Smaller cruise ships which go nowhere might revive the industry

People will want different things out of a cruise now. Notably, a smaller ship, one which is more environmentally friendly, pandemic-proof and which can reach places that larger ships cannot, without the over-tourism. Some could also choose to go nowhere at all, according to Forbes.

Covid-19 has seen many harbours around the world become giant parking areas for cruise ships, which have recently started to become tourist attractions in their own right. And whilst many companies are planning to set sail again at the end of August or in September, others like P&O are planning to wait until October. But everyone has lost revenue.

New health and safety requirements will require big changes to dining, air circulation and boarding procedures. Buffets will likely become a thing of the past, replaced only by à la carte dining, at least until a vaccine can be found.

People are understandably reticent about getting back onboard large floating cities which could be harbouring disease and from which they might not be allowed to disembark if the virus breaks out. As Statista reports, many now consider cruise ships to be “giant petri dishes”.

The launch of the largest cruise ship in the world, Royal Caribbean’s Wonder of the Seas, has been delayed. As has Carnival’s debut of the Mardi Gras, another large vessel.

While ocean-bound ships have stalled, river cruises, which are much smaller in size and in the number of passengers, have already started back up.

The Telegraph reported that Edwina Lonsdale, managing director of Mundy Cruising, said that in the past month, 90% of ocean-going bookings had been for ships carrying fewer than 1,000 passengers. For river cruises in Europe, people don’t want to be on boats carrying more than 160 people.

Viking Cruises is building a ship for 80 people, Emerald Waterways is about to build a boat with just 50 cabins, and Swan Hellenic – which stopped trading in 2017 – will begin again, with a ship for just 150 passengers, according to Forbes.

Windstar operates a fleet of six small yachts carrying 150 to 340 guests, and is known for visiting small ports and hidden harbours around the world. It will set sail in October with more barbecues on deck, al fresco dining and tenders at 50% capacity to ensure strict health protocols are met.

Betsy O’Rourke, chief marketing officer for Windstar, believes that many people are making the transition from other ‘big ship’ brands to smaller boats. During its one-week sale in early June, 36% of Windstar’s bookings were from new-to-brand guests, which would have been highly unlikely for first-time cruisers in a year such as this, suggesting they transferred from other bigger companies.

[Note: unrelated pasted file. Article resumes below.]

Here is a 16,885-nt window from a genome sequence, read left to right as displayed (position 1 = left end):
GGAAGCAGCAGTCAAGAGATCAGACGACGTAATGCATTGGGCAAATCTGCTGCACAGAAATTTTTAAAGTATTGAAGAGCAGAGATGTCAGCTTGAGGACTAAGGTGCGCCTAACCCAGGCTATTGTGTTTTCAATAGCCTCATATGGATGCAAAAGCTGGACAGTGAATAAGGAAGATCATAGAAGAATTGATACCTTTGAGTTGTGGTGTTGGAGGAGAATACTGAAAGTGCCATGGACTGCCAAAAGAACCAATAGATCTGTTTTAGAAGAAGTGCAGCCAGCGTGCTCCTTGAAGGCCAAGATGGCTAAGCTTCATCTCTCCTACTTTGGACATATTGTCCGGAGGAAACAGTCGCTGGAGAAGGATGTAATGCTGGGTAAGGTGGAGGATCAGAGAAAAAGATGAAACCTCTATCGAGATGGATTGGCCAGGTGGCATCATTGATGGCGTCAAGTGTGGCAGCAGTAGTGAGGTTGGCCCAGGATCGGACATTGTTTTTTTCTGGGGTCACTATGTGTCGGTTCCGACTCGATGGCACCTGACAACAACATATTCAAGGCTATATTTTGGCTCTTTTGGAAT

Smaller ships can also get to different places.

The trend isn’t just related to the pandemic. Whilst larger cruise ships are changing to become more environmentally friendly (fuelled by liquified natural gas, possibly) they still have a much larger carbon footprint than smaller boats.

And as harbours become consumed with tourists, to the point where cruise ship access had become highly contentious in Venice and Barcelona, smaller boats allow for docking in smaller ports, such as islands in Indonesia or Greece, which aren’t overrun.

Maybe the answer is to never dock? To avoid navigating changeable border controls, some cruise companies are considering the idea of never docking.

Hurtigruten, the Norwegian company, has started a 14-night journey from Hamburg along Norway’s coast before returning to Hamburg. The boat can sleep over 500 people but has only 150 German nationals onboard, who won’t dock, but they will take small paddle board adventures while visiting the fjords.

Fred. Olsen Cruise Lines is planning to operate a cruise for two nights from Liverpool in January 6, 2021. It is being marketed as a ‘cruise to nowhere’ but technically it arrives in Southampton, which is somewhere new.

They might not help with pollution control, but cruises to nowhere could be a mid-term solution to revive the industry, according to Forbes.

They could be offered at a much cheaper price than normal cruises because of the lack of port charges and reduced fuel consumption. The only downside is that they won’t help revive local economies.

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This article was written and/or edited by the UK-based MIN team.

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